Today I wore a bonnet to work - it was cosy and delicious on my head. I have been thinking about wearing it out for a few weeks now - ever since I re-discovered it in a sewing bag in my room at mum's. She made it for my sister Lucinda to wear as part of her Laura Ingalls Wilder costume to book week when she was in primary school. It is soft wool and hugs the head perfectly.
I have always had a soft spot for bonnets. And it may have something to do with my ancestry - my granny tells the tale of how one of my great great great great grandmothers or aunts actually came out (was sent*) to Australia as a convict from Britain for stealing a bonnet. Of all the things to steal, this woman had a bit of style to her. I am not ashamed of my convict ancestry - nor my adventurous immigrating ancestry, or my wagon-wheel makers from Philadelphia ancestry, or gold-rush enthusiast ancestry - and beyond that who knows - celts? vikings? gypsies? samurai? People sometimes ask where my family is from and I can honestly only say from here and there and well, I don't entirely know. But there's some Scottish and Irish and wagon-wheel makers from Philadelphia. And there must be a few poets and dress-makers and tree-climbers in the mix too.
But returning back to this particular bonnet - the bonnet my mum sewed to look like one of the bonnets a young Laura wore on the days her family moved around the prairies of north Americas in a wagon. Her books are first full-length novels I read, and over the years I have re-read them so many times that the covers are wearing thin and pages are falling out. They hold a special significance to me. They remind me of the wholesome life that is built on simple pleasures, natural resources, loving relationships and strong faith.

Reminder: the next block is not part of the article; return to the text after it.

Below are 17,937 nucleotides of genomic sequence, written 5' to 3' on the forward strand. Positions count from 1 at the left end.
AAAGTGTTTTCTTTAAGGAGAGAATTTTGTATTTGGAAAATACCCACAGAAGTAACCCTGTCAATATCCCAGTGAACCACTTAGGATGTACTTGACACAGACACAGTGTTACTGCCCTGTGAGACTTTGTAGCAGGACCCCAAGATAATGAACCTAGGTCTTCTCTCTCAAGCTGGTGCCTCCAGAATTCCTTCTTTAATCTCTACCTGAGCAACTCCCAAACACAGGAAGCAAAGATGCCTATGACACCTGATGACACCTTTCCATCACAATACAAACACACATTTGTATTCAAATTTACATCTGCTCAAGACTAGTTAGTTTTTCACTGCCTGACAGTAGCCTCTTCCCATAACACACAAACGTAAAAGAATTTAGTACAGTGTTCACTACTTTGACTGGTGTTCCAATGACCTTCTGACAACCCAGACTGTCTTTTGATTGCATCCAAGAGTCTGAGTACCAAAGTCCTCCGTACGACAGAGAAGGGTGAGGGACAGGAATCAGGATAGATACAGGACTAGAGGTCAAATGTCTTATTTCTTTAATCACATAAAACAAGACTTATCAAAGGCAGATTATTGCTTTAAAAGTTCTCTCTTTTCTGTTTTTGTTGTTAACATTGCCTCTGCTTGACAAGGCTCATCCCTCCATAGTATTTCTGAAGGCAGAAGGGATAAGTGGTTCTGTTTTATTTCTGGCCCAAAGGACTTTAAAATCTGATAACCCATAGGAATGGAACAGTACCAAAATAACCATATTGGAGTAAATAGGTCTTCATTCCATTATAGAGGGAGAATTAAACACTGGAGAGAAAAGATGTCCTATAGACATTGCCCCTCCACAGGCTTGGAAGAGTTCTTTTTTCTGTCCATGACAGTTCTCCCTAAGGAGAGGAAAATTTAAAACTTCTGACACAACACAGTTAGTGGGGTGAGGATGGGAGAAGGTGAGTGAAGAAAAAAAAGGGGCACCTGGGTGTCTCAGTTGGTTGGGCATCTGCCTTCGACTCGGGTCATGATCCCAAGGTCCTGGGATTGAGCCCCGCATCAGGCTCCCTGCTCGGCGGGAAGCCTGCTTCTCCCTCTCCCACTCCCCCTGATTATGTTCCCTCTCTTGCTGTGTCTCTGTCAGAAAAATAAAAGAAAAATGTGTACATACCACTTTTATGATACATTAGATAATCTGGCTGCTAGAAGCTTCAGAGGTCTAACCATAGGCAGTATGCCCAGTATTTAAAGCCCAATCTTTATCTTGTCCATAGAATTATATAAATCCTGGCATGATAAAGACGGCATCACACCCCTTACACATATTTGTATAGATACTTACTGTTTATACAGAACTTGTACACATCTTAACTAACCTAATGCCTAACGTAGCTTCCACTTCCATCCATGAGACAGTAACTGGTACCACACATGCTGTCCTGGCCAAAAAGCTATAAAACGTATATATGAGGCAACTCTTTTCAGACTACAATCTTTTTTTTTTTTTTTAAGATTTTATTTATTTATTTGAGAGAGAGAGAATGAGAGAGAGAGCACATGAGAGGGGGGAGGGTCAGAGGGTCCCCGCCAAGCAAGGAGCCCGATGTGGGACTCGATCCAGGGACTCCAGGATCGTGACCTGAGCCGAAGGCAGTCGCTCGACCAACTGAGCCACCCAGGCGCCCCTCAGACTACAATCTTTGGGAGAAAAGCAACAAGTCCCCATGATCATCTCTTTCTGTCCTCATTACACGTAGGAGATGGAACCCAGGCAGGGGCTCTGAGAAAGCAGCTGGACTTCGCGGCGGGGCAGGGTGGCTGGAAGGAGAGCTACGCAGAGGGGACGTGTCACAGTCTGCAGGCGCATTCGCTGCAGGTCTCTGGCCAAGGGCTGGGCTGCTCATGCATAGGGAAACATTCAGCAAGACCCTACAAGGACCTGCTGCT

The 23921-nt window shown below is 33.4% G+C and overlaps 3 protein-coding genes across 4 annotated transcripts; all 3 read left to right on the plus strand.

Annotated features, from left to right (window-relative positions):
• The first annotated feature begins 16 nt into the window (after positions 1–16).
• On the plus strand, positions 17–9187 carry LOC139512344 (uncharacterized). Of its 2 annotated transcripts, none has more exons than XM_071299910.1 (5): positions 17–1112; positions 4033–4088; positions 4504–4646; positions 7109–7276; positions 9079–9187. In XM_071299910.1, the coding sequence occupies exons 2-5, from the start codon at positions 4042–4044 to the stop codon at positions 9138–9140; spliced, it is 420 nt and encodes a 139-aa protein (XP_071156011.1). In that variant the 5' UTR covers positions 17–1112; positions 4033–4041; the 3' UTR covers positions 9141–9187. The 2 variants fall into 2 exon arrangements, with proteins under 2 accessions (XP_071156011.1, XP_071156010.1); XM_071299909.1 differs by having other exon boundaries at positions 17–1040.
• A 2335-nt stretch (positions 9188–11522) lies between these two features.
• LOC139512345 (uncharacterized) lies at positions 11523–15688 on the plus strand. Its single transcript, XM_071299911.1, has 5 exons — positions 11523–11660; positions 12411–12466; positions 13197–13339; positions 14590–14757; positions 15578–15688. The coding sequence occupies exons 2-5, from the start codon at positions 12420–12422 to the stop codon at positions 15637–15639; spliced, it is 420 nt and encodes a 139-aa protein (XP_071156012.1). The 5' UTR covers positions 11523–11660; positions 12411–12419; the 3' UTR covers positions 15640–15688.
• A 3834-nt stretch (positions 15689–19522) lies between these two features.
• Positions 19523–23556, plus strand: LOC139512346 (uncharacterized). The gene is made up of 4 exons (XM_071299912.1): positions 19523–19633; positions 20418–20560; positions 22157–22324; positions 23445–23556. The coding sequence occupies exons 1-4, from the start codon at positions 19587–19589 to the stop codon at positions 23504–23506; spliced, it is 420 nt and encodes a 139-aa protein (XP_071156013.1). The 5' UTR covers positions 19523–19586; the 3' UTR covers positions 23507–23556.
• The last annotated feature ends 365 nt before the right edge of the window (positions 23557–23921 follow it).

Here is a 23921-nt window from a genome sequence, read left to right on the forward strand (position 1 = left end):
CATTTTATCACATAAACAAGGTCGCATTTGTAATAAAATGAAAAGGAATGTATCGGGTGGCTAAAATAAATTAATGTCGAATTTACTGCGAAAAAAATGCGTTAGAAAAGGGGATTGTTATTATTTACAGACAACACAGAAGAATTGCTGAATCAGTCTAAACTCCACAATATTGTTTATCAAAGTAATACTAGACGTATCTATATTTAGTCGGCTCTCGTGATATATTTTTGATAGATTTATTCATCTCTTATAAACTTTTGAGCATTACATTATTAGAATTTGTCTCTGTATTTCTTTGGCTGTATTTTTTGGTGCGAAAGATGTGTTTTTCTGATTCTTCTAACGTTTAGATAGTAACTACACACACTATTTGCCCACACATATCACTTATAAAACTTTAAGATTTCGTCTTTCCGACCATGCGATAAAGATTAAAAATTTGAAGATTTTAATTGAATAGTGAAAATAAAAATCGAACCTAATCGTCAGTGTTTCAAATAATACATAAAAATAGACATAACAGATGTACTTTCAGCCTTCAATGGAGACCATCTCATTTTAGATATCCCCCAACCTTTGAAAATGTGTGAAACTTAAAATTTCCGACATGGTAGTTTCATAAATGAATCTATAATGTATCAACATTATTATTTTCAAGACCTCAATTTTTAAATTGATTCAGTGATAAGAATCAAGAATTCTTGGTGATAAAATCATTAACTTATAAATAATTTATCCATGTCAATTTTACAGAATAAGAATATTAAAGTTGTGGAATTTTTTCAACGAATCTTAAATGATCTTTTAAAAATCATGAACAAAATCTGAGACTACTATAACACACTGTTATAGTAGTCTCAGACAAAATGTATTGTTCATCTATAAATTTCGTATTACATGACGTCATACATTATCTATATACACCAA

They remind me of growing up on dad's farm in the bush.
They remind me to be child.
I love the way that Laura speaks so honestly and candidly about her thoughts and feelings growing up; the tensions she had with her older sister, her imagination and romantic longings, her stubbornness and resourcefulness, her courage in hard times. The way she explores the many places her parents settle barefoot and wide eyed, battles with the harsh seasons, resolves to think and act freely and independently -
And I hold her words to my chest when she reads Tennyson's Maud for the first time, strays in a paddock of lush violets, when she longs after a papoose - and I say in my heart, I know I know I know.
www.pamelasmithhill.com - courtesy of Laura Ingalls Wilder Home Association, Mansfield, MO
This is a photo of Laura Ingalls Wilder by a trickling ravine - there is something haunting and enduringly beautiful about it... I wish I could sit on a nearby rock and talk to her about the old arching trees and singing birds surrounding... She would tell me about the earth she has tred, and I'd tell her about mine.
I would tell her of the widest blue sky, of prairies of red dirt and grey gum trees, of sun that burns land and skin, birds that sing and laugh and peck, and shoreline of cool relief, healing waves.